Jan 5, 2011

American DPs in MLS? Not Soon

Soccer America's Paul Kennedy seems to think so in this piece.
MLS's Designated Player policy was introduced to make it possible for clubs to sign players otherwise unaffordable, given MLS's salary structure, but the results so far have been mixed. For every Juan Pablo Angel there has been the Spaniard Mista, waived by Toronto after half a season.

Most players near the end of their careers might be affordable by MLS standards, but big-name players like a Lionel Messi or Didier Drogba (the cornerstone of our son's PES team) or the real Spanish stars remain out of reach.

Elevating the likes of Fredy Montero and Alvaro Saborio to DP status was a start in the right direction -- getting the stars MLS already has and keeping them.

But only one American -- Landon Donovan -- is signed to a DP contract. Stuart Holden, now thriving with Bolton in the EPL, got away last year, and Edson Buddle, Jeff Cunningham and Robbie Findley are all looking to complete moves abroad.

I'm not saying Buddle, Cunningham and Findley all deserve DP money, but they are among MLS's top American strikers, and if in the long term MLS can't keep its best American strikers it has a real problem.

If MLS can't attract the great foreign stars of yesterday, it must work on keeping the great American stars of tomorrow.

If I am reading this right, and I think I am, Kennedy seems to be suggesting that MLS needs to consider signing more young foreign AND American players to DP contracts. Aside from the rules based problems, i.e. there being only a maximum of three DP slots per team, there are some other concerns here.

My impression of the purpose of a DP was to do three things: 1) put a brand name on the pitch, 2) put butts in the seats and sell jerseys, and 3) improve the quality of play. To be sure, really only Beckham did the first two and it is not like Beckham spent that much time on the pitch, less than 60 games in 4 years. As for the third goal, a few players have done that, Angel, Blanco and Schelotto come to mind. Now if those goals remain, it is possible that big American stars, like Landon Donovan could do all three, but really, can we expect the other Americans to do the same. Stuart Holden is an exciting player, but he only got really exciting when he moved to Bolton--where, in playing against some of the best players in the world, his game has improved.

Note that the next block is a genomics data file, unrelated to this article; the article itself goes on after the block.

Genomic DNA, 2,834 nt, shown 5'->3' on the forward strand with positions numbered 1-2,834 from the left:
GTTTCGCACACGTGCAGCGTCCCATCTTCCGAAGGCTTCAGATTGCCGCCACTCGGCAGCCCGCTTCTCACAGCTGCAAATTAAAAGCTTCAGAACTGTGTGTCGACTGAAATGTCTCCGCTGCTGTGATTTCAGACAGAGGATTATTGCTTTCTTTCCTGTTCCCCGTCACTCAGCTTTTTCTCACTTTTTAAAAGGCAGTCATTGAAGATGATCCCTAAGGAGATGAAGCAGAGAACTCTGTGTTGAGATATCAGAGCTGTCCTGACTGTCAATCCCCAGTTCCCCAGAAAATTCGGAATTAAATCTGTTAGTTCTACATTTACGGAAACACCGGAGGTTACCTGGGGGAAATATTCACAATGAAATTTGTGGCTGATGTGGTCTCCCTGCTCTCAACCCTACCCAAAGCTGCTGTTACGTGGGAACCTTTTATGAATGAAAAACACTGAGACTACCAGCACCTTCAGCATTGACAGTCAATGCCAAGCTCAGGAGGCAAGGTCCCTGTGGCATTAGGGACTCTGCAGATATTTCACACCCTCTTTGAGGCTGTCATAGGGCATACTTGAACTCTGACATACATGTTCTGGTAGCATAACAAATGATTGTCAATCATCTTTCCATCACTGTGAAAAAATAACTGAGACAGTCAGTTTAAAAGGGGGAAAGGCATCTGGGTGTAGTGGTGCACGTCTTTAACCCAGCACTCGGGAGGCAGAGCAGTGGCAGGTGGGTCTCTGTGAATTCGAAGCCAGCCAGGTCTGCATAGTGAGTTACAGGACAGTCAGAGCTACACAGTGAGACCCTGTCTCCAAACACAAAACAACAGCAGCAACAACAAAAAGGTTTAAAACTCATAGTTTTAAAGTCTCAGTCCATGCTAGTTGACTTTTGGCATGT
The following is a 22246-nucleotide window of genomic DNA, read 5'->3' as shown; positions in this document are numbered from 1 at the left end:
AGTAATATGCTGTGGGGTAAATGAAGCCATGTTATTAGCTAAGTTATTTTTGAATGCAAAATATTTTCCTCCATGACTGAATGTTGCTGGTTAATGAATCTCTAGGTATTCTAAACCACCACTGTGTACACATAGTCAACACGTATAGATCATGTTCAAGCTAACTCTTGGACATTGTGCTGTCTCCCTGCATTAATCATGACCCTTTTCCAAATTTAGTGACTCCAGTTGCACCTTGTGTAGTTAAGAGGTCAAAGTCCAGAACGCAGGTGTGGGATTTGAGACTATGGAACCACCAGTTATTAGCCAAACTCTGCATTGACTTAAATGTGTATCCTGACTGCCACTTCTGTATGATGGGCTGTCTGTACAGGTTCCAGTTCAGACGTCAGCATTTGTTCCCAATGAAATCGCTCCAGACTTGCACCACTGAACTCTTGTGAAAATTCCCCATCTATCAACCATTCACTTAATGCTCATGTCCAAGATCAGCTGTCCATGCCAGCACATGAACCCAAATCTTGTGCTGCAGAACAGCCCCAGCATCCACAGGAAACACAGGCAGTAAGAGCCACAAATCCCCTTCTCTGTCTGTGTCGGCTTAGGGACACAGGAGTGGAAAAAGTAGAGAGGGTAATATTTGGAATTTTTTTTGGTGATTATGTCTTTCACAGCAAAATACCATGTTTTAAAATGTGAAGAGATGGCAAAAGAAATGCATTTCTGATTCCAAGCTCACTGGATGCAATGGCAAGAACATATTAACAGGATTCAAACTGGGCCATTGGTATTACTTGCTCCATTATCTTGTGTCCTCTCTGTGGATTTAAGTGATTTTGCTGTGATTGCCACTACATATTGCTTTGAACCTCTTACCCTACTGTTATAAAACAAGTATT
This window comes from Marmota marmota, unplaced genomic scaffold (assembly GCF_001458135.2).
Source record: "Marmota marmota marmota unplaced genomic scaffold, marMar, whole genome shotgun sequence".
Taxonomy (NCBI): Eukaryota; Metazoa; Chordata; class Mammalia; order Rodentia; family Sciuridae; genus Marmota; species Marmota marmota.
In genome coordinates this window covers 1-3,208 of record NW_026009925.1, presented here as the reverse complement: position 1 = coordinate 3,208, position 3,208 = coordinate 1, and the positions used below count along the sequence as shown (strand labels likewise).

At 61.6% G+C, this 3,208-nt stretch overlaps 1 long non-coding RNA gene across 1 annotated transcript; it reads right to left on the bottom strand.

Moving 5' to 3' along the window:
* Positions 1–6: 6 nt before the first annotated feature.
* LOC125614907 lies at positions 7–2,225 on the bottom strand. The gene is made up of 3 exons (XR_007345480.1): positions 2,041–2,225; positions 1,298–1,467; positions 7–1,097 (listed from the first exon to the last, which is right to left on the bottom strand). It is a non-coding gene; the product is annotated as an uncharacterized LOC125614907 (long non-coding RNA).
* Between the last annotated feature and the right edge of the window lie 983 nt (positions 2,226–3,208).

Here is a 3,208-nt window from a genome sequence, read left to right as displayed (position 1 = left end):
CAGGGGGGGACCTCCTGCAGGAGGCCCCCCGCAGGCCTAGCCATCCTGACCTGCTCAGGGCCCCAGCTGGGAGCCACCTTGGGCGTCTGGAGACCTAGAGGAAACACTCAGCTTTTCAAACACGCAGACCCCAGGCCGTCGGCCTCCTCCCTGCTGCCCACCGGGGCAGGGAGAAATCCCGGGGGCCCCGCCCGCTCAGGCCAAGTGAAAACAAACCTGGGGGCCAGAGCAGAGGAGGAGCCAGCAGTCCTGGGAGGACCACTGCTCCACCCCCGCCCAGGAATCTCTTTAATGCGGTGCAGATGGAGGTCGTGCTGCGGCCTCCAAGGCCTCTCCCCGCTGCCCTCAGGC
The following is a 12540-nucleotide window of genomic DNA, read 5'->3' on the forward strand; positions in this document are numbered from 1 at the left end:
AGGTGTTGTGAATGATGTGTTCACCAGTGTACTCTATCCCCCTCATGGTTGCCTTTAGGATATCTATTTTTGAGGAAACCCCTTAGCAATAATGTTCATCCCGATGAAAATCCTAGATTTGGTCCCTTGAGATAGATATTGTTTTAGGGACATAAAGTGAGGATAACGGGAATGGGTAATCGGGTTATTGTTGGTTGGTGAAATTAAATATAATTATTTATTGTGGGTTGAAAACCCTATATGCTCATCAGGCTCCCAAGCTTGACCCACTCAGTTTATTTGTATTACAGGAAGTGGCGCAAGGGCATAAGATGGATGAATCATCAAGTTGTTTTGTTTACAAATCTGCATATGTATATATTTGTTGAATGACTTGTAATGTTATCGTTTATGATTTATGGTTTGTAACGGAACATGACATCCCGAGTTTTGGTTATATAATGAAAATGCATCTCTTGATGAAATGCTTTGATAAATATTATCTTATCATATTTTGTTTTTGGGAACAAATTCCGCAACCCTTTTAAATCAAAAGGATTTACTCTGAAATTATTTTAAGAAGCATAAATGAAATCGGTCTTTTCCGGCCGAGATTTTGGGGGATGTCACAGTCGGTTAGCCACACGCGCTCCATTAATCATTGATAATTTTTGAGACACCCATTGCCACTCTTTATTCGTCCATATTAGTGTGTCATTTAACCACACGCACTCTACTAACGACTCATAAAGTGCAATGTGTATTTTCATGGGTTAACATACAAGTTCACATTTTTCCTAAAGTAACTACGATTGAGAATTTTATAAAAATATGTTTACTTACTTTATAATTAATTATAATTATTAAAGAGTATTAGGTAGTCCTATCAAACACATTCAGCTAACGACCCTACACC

Kennedy's missive seems to indicate that the reason players like Findley, Buddle and Cunningham are looking elsewhere is just about money. It is not and probably never was. Players like these men have something to prove, either to themselves (commendable) or to their critics (stupid), that they can play at the next level and succeed. Whether they do or not is irrelevant at this point, they may want the chance. Of course, if they can make more money playing in Denmark or the Championship in England--they would be foolish to pass that up.

Therein lies the problem of an adolescent league like MLS. While the quality of play has grown significantly in the past five years and I would say it has taken a leap forward in the past two years, the league is still growing. America is producing better talent and MLS has more avenues to pursue players who are exempt from the salary cap anyway, including homegrown players and Generation Adidas players. I can see, one day in the future, MLS teams being like Barcelona--fielding a majority of homegrown players.

Now, if MLS is looking to change the purpose of the DP to one of developing and keeping top quality American talent, then a reformation of the DP program will have to happen. For example, you may have to create two types of DP's, much like there are types of players on an MLS squad now, that is American DPs and foreign DPs and limit the number that you have on any given team. (MLS owners are still very gun shy of a non-cap league and a potential old NASL arms race for talent). The problem that Kennedy has highlighted is a league problem that will have to be addressed in the long term and really, the only way that is going to happen is to improve the quality of the game on the pitch.

But truth be told, until MLS gets to be a better league in terms of play we are not going to be able to keep players in this league.

How will we know MLS has arrived--when we start beating Mexican teams in the CONCACAF Champions League at home and in Mexico; when MLS teams are beating established clubs regularly in friendlies with the foreign club fields a legitimate first team; when MLS teams start drawing 25-30,000 fans each game, every game in every stadium.

Would I like to see more American DPs? You bet, but it ain't gonna happen in the next 10 years.

No comments:

Post a Comment